nachricht One step closer to reality
20.04.2018 | Max-Planck-Institut für Entwicklungsbiologie

nachricht The dark side of cichlid fish: from cannibal to caregiver
20.04.2018 | Veterinärmedizinische Universität Wien

All articles from Life Sciences >>>

The most recent press releases about innovation >>>

Die letzten 5 Focus-News des innovations-reports im Überblick:

Im Focus: Spider silk key to new bone-fixing composite

University of Connecticut researchers have created a biodegradable composite made of silk fibers that can be used to repair broken load-bearing bones without the complications sometimes presented by other materials.

Repairing major load-bearing bones such as those in the leg can be a long and uncomfortable process.

Im Focus: Writing and deleting magnets with lasers

Study published in the journal ACS Applied Materials & Interfaces is the outcome of an international effort that included teams from Dresden and Berlin in Germany, and the US.

Scientists at the Helmholtz-Zentrum Dresden-Rossendorf (HZDR) together with colleagues from the Helmholtz-Zentrum Berlin (HZB) and the University of Virginia...

Im Focus: Gamma-ray flashes from plasma filaments

Novel highly efficient and brilliant gamma-ray source: Based on model calculations, physicists of the Max PIanck Institute for Nuclear Physics in Heidelberg propose a novel method for an efficient high-brilliance gamma-ray source. A giant collimated gamma-ray pulse is generated from the interaction of a dense ultra-relativistic electron beam with a thin solid conductor. Energetic gamma-rays are copiously produced as the electron beam splits into filaments while propagating across the conductor. The resulting gamma-ray energy and flux enable novel experiments in nuclear and fundamental physics.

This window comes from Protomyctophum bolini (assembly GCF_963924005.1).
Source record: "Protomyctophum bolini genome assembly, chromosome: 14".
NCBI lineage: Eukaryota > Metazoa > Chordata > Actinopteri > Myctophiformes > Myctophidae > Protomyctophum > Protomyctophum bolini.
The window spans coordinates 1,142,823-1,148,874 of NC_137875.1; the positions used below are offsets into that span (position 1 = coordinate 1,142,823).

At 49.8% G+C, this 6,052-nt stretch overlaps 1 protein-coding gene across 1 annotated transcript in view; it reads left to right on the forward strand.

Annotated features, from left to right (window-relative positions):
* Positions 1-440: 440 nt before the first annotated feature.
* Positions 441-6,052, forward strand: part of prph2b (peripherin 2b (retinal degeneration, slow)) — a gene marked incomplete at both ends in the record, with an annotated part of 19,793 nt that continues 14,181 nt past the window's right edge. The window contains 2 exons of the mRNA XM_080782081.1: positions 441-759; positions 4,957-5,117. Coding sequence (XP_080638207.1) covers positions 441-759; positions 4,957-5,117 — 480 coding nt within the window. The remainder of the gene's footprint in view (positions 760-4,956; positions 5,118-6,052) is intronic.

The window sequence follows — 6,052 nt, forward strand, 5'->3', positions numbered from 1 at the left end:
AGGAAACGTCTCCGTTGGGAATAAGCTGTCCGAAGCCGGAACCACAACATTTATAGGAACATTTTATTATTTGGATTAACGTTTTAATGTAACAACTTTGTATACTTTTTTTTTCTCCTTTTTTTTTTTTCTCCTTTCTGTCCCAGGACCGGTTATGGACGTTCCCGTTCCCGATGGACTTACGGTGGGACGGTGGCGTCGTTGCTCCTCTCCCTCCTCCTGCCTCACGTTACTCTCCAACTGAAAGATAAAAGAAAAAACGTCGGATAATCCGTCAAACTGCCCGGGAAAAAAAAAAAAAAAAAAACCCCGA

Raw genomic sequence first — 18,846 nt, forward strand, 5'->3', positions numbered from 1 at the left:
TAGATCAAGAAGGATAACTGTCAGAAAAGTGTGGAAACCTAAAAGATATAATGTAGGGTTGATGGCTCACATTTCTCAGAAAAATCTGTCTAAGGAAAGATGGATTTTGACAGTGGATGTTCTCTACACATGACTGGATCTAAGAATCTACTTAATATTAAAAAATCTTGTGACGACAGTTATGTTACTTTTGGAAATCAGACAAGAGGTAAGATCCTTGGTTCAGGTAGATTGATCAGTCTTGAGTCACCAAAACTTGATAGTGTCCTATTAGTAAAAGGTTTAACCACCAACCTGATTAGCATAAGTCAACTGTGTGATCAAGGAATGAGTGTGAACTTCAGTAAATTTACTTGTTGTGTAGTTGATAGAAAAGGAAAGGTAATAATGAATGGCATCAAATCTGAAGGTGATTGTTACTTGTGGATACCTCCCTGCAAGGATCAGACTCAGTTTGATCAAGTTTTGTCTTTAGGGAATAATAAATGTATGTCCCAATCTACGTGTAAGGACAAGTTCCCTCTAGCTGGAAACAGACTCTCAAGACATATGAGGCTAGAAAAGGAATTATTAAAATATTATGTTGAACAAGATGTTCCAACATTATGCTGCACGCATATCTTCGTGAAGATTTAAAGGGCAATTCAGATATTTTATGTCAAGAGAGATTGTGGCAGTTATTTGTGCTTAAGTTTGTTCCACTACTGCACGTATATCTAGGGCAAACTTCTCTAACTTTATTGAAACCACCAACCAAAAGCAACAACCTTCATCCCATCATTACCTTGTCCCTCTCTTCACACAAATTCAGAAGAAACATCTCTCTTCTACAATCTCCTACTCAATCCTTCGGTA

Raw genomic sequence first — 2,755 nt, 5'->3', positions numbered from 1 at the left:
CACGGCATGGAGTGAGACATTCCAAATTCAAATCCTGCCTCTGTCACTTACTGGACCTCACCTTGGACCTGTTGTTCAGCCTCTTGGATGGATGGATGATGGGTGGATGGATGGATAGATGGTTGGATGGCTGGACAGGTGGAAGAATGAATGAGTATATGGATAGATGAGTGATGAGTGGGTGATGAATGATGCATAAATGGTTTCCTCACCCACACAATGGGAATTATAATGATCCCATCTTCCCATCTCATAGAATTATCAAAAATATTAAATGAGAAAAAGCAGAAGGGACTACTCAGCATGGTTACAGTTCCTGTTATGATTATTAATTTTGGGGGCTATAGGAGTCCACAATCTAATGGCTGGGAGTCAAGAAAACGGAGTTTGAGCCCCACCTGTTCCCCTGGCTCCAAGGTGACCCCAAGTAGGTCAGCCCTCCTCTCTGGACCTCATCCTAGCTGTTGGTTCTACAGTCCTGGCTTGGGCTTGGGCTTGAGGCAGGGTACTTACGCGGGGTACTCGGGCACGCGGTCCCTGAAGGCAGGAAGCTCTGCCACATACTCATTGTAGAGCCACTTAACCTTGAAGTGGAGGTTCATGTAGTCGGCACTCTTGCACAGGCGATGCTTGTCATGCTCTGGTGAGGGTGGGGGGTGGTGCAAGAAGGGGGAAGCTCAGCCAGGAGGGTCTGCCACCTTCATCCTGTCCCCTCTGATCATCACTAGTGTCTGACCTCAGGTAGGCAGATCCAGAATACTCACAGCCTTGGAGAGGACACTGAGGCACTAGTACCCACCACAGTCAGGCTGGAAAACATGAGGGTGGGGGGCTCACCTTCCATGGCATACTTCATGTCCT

The typical wavelength of light interacting with an object of the microcosm scales with the size of this object. For atoms, this ranges from visible light to...

Im Focus: Basel researchers succeed in cultivating cartilage from stem cells

Stable joint cartilage can be produced from adult stem cells originating from bone marrow. This is made possible by inducing specific molecular processes occurring during embryonic cartilage formation, as researchers from the University and University Hospital of Basel report in the scientific journal PNAS.

Certain mesenchymal stem/stromal cells from the bone marrow of adults are considered extremely promising for skeletal tissue regeneration. These adult stem...

Im Focus: Like a wedge in a hinge

Researchers lay groundwork to tailor drugs for new targets in cancer therapy

In the fight against cancer, scientists are developing new drugs to hit tumor cells at so far unused weak points. Such a “sore spot” is the protein complex...

All Focus news of the innovation-report >>>

Anzeige

Anzeige

VideoLinks
Industry & Economy
Event News

Invitation to the upcoming "Current Topics in Bioinformatics: Big Data in Genomics and Medicine"

13.04.2018 | Event News

Unique scope of UV LED technologies and applications presented in Berlin: ICULTA-2018

12.04.2018 | Event News

IWOLIA: A conference bringing together German Industrie 4.0 and French Industrie du Futur

09.04.2018 | Event News

 
Latest News

Magnetic nano-imaging on a table top

20.04.2018 | Physics and Astronomy

Start of work for the world's largest electric truck

20.04.2018 | Interdisciplinary Research

Atoms may hum a tune from grand cosmic symphony

20.04.2018 | Physics and Astronomy

VideoLinks
Science & Research
Overview of more VideoLinks >>>